What you Should Know About Death Certificates
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When a person passes away, there are several important actions necessary to ensure the person’s estate is handled in a timely and appropriate way. To initiate many of these tasks, such as collecting on a life insurance policy or to legally transfer assets, a person will need to have a death certificate as proof of the person’s passing.
Some people seek out death certificates when they are researching family genealogy as well. It should be noted that most states did not start recording deaths until the early 1900s and some states did not start until as late as 1930.
New England states including Connecticut, Rhode Island, Massachusetts, Maine, Vermont and New Hampshire have records dating back the longest when some towns began the documentation process when the first resident of the town passed away.
In this article we will be covering some important factors about what you need to know about death certificates.
- What is a death certificate?
- How are death certificates used?
- Issuing a death certificate
- What information is on a death certificate?
- What information is on a death certificate?
- Getting copies of a death certificate
- How to make changes to a death certificate
- Are death certificates public records?
- Can I view death certificates online?
What is a death certificate?
A death certificate is an official government document that certifies the date, time, location and cause of death.
It also provides other important information that is used by a variety of entities who have financial interests in the deceased person’s estate, and is also used to track changes in society.
Death certificates must be completed and signed off by a medical practitioner such as a doctor, medical examiner or a coroner, as well as the entity requesting the issuance of a death certificate.
Many times, this is a funeral director or a burial agent, or a family member acting in those capacities.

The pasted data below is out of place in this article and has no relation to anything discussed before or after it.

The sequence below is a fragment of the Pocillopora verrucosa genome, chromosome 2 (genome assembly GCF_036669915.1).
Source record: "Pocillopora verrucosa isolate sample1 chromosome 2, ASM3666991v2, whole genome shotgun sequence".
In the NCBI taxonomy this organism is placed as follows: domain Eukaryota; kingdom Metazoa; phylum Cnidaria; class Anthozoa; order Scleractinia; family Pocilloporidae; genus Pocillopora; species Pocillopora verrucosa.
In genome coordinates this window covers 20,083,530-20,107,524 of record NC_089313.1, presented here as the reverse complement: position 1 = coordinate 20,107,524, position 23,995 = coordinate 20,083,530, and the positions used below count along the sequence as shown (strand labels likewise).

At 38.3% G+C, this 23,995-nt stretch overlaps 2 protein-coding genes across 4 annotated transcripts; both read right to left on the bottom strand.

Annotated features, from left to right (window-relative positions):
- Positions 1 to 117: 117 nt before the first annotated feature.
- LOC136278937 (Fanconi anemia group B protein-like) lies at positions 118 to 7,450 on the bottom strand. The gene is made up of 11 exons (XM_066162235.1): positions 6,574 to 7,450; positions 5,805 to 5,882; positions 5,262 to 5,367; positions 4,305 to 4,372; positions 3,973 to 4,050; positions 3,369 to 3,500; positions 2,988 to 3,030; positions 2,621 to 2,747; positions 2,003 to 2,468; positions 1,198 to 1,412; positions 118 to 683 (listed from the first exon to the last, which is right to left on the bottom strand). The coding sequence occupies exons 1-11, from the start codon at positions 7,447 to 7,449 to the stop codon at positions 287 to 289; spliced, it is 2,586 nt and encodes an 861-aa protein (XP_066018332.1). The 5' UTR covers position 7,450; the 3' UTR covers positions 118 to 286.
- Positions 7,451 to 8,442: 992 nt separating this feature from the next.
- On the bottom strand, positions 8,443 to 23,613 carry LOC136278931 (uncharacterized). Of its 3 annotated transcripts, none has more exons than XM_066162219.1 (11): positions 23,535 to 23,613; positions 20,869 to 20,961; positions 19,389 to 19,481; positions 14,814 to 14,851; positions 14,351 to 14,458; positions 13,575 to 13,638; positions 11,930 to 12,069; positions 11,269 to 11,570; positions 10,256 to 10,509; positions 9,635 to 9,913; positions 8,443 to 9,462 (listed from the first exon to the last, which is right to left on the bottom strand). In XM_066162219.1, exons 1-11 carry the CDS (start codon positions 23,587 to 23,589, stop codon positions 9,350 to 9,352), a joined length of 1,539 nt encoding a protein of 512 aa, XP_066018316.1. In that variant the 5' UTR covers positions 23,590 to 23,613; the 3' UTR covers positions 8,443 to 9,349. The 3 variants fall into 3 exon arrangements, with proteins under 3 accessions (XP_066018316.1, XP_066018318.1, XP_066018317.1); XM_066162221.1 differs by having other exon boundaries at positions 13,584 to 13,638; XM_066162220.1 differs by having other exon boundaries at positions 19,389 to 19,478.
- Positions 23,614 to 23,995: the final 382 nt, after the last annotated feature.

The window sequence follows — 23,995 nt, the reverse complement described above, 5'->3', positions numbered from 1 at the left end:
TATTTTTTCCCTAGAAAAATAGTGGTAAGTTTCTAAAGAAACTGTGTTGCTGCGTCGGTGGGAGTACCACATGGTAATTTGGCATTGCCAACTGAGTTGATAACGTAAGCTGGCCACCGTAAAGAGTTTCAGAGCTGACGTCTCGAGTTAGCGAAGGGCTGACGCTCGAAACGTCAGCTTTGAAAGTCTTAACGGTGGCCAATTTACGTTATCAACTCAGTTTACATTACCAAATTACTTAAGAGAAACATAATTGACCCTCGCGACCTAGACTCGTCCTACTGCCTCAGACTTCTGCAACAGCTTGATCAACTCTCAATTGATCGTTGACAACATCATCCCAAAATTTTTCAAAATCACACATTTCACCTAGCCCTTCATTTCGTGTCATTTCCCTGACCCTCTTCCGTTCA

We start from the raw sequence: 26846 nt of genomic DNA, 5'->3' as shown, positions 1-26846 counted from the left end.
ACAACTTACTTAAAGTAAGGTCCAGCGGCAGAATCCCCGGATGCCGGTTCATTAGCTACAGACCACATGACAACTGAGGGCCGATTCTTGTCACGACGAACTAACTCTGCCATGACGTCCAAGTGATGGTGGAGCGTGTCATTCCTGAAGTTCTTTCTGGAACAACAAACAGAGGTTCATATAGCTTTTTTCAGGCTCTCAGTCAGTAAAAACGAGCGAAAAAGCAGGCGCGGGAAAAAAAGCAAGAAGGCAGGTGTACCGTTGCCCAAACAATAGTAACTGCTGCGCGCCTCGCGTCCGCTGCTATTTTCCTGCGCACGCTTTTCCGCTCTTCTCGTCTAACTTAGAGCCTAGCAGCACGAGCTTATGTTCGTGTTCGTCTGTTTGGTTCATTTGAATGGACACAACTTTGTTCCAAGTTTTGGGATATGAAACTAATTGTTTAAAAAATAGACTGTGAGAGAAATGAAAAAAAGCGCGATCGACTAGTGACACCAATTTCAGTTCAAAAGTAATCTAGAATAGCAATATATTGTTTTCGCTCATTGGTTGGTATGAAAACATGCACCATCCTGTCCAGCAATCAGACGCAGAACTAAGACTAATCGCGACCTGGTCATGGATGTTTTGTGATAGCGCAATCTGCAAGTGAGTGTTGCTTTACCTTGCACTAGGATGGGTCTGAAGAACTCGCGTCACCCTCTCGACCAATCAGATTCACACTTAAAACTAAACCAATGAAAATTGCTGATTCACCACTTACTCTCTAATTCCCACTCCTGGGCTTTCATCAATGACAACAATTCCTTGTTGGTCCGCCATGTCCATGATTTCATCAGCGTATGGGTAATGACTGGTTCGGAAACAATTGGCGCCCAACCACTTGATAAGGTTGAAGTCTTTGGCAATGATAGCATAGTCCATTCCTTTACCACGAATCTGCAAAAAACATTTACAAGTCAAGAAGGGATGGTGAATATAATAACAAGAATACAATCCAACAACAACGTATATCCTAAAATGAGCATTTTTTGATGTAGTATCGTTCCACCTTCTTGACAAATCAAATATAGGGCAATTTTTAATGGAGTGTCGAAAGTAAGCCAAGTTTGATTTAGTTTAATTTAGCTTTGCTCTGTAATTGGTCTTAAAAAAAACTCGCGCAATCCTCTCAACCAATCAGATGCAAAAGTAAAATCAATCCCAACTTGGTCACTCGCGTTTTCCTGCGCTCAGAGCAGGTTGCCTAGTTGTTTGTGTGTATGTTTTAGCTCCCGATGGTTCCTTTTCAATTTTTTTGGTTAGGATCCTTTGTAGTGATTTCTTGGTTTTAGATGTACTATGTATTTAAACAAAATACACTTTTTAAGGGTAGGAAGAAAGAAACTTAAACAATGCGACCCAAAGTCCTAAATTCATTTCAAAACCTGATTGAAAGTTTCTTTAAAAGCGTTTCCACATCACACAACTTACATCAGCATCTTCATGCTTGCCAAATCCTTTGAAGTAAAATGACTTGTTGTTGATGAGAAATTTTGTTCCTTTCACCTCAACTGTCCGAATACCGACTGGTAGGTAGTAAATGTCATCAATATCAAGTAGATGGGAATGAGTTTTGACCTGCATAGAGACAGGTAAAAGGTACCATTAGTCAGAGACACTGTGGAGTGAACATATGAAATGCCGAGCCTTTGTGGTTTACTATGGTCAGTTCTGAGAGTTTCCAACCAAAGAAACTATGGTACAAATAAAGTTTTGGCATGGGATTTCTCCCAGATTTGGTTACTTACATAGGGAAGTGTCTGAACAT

What are death certificates used for?
Death certificates are used to facilitate closing bank accounts, claim life insurance benefits and file taxes, along with many other personal and legal purposes.
In some instances, a person will need to supply an entity with an official death certificate that bears an official state stamp or seal, and in other cases only a copy will be required.
If you are handling the deceased person’s affairs, here are some scenarios where you will need either a copy, or you will supply an original death certificate, which will be returned to you:
- Social Security
- Local bank accounts
- Credit Cards
- Utilities and phone companies
- Motor vehicle licensing
- Filing a will with your county courthouse
You will need to supply an original death certificate under the following circumstances:
- Closing out a 401K
- Taking control of stocks not held in a trust
- State retirement pensions
- Private company pensions
- Military benefits
- Life insurance policies
- When mortgages and vehicles are insured for payments
- Closing out of state bank accounts
- Transferring property out of state, including real estate or large assets such as cars or boats, etc.
- Closing a corporation
- For burial or scattering of ashes
Can a death certificate be changed?
Yes, one of the common reasons death certificates are changed is incorrect information. The biggest reason you need to make sure the death certificate is accurate is so it doesn’t impact any associated insurance settlements.
You should always check with your states about who can request changes on a death certificate as all states are not created equal.
For example, changing death certificates in Texas is a different process than death certificates in Michigan or death certificates in California.
Who issues a death certificate?
A funeral home or other entity in charge of a deceased person’s remains will be responsible for gathering information that will be used to file and ultimately issue a death certificate.